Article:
The sound of boiling water

P1000182One of Rikyu’s rules is to lay the charcoal so that it boils the water. I will not be talking about the charcoal, today, but the boiling water.

There are no clocks in the tea room, the kama is one of your timing devices. Depending on how you lay the charcoal — farther apart, the air gets in and the fire burns hotter faster — closer together, there is less circulation, and the longer it takes the kettle to come to a boil. By experience, you want to adjust your timing so the water in the kettle is at just the right temperature when you are making tea.

In the tea literature, there are different stages of boiling water, including poetic descriptions of the size and frequency of the bubbles as the water comes to a boil. When you are boiling water in an iron kettle with a lid on it, you cannot see the bubbles as the water comes to a boil.

In a lecture at Midorikai, Tsutsui-sensei gave us a description of the sounds of boiling water.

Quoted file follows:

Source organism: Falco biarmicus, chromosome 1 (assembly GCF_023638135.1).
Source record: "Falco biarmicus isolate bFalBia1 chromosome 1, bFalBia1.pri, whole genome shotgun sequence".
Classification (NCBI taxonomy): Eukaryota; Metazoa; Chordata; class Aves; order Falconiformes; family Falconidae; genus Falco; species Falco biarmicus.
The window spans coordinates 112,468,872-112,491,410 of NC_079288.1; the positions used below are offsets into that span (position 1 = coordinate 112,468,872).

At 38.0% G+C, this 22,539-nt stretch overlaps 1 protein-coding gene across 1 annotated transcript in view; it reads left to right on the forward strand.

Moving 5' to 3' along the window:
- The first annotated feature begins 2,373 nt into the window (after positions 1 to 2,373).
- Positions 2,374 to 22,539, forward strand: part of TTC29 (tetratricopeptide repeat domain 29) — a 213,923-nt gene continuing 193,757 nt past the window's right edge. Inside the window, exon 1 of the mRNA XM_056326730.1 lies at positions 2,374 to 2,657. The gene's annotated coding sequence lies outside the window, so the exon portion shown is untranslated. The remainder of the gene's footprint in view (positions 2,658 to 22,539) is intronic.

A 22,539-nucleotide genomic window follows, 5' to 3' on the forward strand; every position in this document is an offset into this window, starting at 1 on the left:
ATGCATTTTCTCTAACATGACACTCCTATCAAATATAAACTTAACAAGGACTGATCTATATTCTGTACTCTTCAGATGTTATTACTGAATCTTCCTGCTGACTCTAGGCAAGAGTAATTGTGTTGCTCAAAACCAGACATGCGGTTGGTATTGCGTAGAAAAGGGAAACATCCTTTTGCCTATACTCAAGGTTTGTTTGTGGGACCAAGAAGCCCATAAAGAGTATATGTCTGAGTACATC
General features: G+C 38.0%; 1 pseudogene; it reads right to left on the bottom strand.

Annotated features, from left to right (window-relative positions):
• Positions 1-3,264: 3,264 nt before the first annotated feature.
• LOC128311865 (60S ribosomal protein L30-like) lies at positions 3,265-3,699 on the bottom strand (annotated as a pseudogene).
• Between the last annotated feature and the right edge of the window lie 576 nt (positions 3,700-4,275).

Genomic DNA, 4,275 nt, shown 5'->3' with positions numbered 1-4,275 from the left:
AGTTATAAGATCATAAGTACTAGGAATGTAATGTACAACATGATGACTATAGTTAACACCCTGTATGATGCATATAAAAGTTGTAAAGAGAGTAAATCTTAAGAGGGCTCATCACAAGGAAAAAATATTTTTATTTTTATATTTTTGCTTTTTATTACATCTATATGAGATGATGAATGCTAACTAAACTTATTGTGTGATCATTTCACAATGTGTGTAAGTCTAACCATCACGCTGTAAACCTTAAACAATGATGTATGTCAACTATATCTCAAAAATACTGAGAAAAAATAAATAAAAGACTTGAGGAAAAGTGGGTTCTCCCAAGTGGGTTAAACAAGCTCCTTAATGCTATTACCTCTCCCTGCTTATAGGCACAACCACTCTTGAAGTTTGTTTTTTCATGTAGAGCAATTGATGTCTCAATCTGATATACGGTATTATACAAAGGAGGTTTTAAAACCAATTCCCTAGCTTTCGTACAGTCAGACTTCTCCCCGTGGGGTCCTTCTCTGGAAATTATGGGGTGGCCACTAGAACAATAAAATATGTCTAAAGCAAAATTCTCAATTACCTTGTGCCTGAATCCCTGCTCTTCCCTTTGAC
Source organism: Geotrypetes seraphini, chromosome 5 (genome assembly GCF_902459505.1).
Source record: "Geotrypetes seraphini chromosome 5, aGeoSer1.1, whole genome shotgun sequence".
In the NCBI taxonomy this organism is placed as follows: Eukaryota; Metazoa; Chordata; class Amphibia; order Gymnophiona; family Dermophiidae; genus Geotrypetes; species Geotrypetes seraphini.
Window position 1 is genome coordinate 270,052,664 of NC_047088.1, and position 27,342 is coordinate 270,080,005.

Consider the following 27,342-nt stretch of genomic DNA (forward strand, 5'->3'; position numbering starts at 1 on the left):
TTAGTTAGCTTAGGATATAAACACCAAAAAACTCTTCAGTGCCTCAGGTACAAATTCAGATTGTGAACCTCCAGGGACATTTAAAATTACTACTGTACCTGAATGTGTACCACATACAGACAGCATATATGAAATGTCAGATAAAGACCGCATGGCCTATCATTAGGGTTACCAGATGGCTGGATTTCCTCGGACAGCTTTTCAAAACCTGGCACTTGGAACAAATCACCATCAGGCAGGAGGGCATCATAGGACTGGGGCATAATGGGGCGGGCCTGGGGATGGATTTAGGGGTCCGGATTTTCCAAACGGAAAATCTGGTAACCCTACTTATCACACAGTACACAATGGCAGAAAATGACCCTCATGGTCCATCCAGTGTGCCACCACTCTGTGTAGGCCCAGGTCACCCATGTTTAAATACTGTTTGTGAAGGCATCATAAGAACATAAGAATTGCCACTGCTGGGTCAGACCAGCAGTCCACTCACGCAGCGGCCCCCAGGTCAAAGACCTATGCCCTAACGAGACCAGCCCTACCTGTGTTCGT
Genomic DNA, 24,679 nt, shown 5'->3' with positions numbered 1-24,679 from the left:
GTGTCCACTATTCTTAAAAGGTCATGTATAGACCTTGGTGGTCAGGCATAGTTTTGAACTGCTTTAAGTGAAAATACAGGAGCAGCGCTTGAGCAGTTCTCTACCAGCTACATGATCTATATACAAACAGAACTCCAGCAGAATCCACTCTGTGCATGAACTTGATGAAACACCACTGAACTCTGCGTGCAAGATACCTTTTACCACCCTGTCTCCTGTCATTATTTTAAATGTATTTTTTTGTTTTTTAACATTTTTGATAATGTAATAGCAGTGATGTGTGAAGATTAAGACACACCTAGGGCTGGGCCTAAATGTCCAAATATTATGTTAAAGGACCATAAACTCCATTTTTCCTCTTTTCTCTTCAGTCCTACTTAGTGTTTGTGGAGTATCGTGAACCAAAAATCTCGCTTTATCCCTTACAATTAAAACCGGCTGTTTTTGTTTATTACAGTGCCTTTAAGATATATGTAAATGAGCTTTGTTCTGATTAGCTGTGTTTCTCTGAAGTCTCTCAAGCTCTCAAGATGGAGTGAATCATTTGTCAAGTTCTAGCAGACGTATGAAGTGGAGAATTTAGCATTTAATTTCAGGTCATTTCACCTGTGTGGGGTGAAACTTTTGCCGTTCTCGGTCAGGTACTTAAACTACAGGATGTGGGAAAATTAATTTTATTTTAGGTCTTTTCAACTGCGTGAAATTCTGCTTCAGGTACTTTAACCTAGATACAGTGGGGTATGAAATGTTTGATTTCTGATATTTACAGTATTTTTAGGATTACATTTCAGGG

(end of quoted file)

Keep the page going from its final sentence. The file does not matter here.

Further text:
At the beginning, when you put the kama on the fire, the water is cold and kettle is wet. At this stage it is silent. You may hear slight hissing as the water is evaporating from the surface of the kama, but then the kama is silent.

As the kama heats up, you will hear the beginnings of occasional sounds (the equivalent of crab eyes bubbles around the rim).

The next stage, he called to nami, or the sound of distant waves. The kettle is heating up and you can hear something coming from the kama like the sound of distant waves.

Next, gyo gan, (the equivalent of fish eyes – larger bubbles coming from the center of the kama) the sounds are getting louder and closer together, more regular.

At the next stage, kyu in mimizu, he called worms crying. Sometimes you can hear a squeaking from the kama which is what I think this means. He likened this stage to the string of pearls bubbles coming from the bottom of the kama to the top.

The next stage is what we are familiar with, matsu kaze or the wind in the pine trees.

And then raime or thunder rolling, the kettle is at full boil, and the steam is escaping from the lid.

Koicha is made perfectly at 80º C (matsu kaze), and usucha at about 70º C. If the kettle is boiling, you can always add water from the mizusashi to adjust the temperature, but if the water is not hot enough, you cannot turn up the charcoal to make the water hotter.  So please pay attention to the sound of the water in the kama as it boils.

Permanent link to this article:


    • admin on March 10, 2016 at 7:59 pm

    Thank you!

    • Steph W on March 10, 2016 at 7:46 pm

    A good lesson!

Leave a Reply

Your email address will not be published.

%d bloggers like this: